• Dominick Vila

            I agree with much of what you said, but I think that when it comes to drugs, the problem goes beyond gangs. The real problem is the demand for illegal drugs, drug dependence, and the fact that criminals worldwide know how to take advantage of human weaknesses, such as those that result in drug dependence to overcome fear, uncertainties, feeling of inadequacy, justifications to avoid admitting the consequences of the choices we make, etc. The traffickers, and gangs, that profit from the sale of illicit drugs are the result of the demand for those drugs, not the reason for the problem. Having said that, I do agree that most of those gangs are extremely violent and cruel.

          • Karen Bille-Golden

            In response to what you guys are saying, our leadership fails at the top. When we have politicians fanning the flames of paranoia, whose only concerns are being elected, who care more about their individual power and prosperity, and with little effort being made toward examining these issues and putting forth solutions what are our chances of making change? The only change being made is at the cash register.

          • DEFENDER88


            Virtually everything they do is geared toward how to enrich themselves.

            That has also evolved at an increasing rate in the last several years.

            We need Washington, Jefferson, Madison etc back to show these people how the f*ck they are supposed to act.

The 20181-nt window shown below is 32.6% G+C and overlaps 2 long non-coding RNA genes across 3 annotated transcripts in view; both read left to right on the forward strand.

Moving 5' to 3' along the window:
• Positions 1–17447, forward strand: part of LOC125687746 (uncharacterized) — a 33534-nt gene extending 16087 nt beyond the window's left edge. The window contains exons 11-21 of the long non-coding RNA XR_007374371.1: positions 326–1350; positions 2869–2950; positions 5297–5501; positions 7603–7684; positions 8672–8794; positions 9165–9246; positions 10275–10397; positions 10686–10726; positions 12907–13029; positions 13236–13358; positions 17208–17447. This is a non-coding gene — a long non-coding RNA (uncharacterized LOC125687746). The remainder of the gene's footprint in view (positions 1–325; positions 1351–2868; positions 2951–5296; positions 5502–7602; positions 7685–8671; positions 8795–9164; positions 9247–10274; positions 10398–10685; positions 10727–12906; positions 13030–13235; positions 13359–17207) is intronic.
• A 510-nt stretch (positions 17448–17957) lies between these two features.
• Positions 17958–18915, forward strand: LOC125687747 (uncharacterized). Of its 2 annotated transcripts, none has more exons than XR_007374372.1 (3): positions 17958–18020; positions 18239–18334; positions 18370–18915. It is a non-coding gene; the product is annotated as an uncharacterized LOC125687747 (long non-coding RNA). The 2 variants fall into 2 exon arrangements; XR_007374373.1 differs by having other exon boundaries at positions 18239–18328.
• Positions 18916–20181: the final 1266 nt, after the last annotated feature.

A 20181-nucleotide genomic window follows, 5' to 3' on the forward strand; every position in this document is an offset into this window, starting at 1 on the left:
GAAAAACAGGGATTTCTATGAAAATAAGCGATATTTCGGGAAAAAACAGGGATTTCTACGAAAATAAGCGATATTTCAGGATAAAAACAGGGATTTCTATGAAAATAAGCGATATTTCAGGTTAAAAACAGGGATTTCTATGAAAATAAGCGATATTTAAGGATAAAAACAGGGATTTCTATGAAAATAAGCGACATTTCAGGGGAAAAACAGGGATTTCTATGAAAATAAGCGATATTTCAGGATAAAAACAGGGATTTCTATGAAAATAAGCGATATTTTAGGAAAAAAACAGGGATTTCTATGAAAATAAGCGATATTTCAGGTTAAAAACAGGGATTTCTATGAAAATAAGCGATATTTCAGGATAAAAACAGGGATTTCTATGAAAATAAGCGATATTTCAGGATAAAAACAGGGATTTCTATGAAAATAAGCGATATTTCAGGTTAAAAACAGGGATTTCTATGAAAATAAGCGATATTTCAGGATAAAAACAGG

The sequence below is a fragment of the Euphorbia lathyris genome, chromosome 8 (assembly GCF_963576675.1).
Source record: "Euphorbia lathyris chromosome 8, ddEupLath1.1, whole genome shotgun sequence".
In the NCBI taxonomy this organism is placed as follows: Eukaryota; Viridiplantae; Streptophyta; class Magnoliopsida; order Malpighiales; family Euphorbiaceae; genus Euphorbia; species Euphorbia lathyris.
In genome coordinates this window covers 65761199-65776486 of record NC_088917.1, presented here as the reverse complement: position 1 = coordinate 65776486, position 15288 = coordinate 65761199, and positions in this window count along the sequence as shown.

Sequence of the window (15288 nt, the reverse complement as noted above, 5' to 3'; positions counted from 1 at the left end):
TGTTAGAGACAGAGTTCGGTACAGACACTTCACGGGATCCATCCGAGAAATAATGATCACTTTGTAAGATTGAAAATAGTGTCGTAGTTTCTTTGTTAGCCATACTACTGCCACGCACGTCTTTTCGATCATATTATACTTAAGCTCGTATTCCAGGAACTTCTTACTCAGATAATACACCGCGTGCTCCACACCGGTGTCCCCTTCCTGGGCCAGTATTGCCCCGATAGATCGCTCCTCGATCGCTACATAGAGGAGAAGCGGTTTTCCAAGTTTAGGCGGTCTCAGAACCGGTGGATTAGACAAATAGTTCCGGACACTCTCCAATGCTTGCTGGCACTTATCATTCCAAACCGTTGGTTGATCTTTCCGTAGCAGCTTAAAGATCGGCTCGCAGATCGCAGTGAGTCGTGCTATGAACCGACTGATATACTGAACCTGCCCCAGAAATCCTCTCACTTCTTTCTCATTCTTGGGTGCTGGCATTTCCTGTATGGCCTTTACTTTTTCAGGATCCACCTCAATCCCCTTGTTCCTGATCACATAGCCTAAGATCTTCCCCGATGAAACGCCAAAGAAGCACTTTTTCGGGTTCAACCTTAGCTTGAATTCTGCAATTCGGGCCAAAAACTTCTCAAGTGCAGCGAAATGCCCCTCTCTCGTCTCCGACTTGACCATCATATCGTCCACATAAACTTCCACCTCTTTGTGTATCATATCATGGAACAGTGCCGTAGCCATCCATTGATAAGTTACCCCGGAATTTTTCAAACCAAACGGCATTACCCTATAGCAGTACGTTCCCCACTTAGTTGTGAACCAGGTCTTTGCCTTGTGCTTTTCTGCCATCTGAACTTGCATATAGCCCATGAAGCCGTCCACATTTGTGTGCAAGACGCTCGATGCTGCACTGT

Benedict Arnold gave up more for this country(look it up) than these people now in office. He “turned coat” because after having giving up everything he had and being shot in battle he was screwed by the “politicians”.

            Seems we need some new rules on who these people now can work for once they leave office. That is the prize they are all geared for – a lucrative job with a military contractor after office so they can still have an influence and make their millions.

          • DEFENDER88

            Also on a fundamental driving force level the drug gangs are a result of an also failed US drug and other social policies.

            If I was Pres, I could fix this by signing one piece of paper – ie make all of it legal except the psychotropics that drive people to kill.

            Tax it. Empty the jails. Balance the budget. Treat drugs much the same as alcohol.

            Then we are still left with the underlying problem of poverty in the “hood” and how those people are now going to make a living.

            My idea there – require all kids in the “hood” to attend/learn “code” school – ie learn how to write computer code – that is where the future good jobs are.

            Yeah I know its more complex than that but just some basic ideas to start with.

            But better chance of that with better results then trying to ban guns etc.

          • 2ThinkN_Do2

            The drug issue is a huge problem not only here, but throughout the world; in addition it is not just “illegal drugs” but over the counter, prescription and those we consider socially acceptable. One of the two which is making a march back into acceptability and in the eyes of many, less destructive than the currently legal one consumed by many.

          • 2ThinkN_Do2

            Is it a mental health system breakdown, or a misunderstanding of what constitutes a mental health issue? Quite possibly it is knowing or how to know if a person is truly suffering from a mental health issue and our willingness to accept the reality of it. That seems to be the case with many of those who have committed massacres; refusal to accept that they truly need help. But there is much more to the equation than meets the eye and much that is nearly (if not totally) impossible to verify as underlying causes.